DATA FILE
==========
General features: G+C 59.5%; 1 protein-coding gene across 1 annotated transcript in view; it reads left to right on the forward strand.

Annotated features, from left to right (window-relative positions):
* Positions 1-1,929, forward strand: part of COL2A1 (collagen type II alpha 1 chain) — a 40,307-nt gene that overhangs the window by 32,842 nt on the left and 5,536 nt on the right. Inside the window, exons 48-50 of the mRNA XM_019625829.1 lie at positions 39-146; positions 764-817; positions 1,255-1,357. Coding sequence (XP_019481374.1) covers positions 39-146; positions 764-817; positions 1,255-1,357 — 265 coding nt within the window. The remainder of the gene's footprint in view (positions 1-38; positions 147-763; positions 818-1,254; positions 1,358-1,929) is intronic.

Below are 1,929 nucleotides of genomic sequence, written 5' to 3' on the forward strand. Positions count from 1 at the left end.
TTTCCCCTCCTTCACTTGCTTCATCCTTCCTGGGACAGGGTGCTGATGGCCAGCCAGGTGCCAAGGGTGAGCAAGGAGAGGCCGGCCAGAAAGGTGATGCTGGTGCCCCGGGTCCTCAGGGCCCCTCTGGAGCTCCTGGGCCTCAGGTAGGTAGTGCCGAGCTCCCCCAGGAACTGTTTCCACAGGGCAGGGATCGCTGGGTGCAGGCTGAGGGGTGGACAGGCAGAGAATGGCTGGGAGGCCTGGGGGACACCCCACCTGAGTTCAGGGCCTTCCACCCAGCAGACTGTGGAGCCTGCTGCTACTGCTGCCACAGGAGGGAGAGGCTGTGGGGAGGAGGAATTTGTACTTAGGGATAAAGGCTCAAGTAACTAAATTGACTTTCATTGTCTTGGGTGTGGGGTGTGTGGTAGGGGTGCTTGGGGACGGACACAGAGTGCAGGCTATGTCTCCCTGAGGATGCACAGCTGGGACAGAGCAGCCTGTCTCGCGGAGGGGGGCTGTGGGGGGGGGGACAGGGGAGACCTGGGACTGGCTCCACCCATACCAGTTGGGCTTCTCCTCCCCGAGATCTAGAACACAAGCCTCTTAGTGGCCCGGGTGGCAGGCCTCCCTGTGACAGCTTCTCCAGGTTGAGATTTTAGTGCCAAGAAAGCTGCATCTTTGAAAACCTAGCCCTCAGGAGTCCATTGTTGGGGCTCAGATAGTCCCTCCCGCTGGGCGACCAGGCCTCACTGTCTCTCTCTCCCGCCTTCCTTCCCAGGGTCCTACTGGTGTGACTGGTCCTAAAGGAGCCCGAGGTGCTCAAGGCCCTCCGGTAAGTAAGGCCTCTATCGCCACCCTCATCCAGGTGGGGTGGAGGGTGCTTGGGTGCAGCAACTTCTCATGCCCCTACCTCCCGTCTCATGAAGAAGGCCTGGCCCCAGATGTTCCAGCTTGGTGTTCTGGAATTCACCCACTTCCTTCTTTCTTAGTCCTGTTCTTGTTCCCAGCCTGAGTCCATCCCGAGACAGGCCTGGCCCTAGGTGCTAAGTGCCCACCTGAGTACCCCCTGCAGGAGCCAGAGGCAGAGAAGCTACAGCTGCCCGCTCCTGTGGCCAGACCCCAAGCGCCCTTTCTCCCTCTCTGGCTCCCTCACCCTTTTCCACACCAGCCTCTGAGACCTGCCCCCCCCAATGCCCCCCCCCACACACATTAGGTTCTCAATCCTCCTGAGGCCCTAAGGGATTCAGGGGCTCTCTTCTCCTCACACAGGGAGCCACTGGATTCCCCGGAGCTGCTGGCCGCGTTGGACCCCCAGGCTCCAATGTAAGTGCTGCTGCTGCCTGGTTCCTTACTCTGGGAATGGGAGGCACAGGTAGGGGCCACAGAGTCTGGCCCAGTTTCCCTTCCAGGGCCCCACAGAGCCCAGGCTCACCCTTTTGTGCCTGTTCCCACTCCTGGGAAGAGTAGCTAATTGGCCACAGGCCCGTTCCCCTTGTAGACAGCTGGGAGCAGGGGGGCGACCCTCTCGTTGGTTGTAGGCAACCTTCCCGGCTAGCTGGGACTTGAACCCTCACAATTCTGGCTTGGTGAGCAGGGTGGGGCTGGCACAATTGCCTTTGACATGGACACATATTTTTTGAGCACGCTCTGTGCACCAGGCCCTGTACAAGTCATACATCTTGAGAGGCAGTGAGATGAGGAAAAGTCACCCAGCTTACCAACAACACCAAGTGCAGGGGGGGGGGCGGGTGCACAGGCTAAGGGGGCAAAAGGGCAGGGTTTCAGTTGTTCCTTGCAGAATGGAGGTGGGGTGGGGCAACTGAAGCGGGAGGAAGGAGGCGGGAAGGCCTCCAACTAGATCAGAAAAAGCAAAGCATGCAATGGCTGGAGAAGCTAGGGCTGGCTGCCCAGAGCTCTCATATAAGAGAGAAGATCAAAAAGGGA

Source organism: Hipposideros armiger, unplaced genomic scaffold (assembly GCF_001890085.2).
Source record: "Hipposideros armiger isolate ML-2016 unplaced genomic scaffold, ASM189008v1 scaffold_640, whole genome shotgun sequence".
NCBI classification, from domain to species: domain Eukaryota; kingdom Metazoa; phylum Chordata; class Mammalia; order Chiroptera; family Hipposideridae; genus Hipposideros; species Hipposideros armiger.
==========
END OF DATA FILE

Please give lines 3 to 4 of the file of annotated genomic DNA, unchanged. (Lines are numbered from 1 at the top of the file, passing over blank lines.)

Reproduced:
* Positions 1-1,929, forward strand: part of COL2A1 (collagen type II alpha 1 chain) — a 40,307-nt gene that overhangs the window by 32,842 nt on the left and 5,536 nt on the right. Inside the window, exons 48-50 of the mRNA XM_019625829.1 lie at positions 39-146; positions 764-817; positions 1,255-1,357. Coding sequence (XP_019481374.1) covers positions 39-146; positions 764-817; positions 1,255-1,357 — 265 coding nt within the window. The remainder of the gene's footprint in view (positions 1-38; positions 147-763; positions 818-1,254; positions 1,358-1,929) is intronic.

Below are 1,929 nucleotides of genomic sequence, written 5' to 3' on the forward strand. Positions count from 1 at the left end.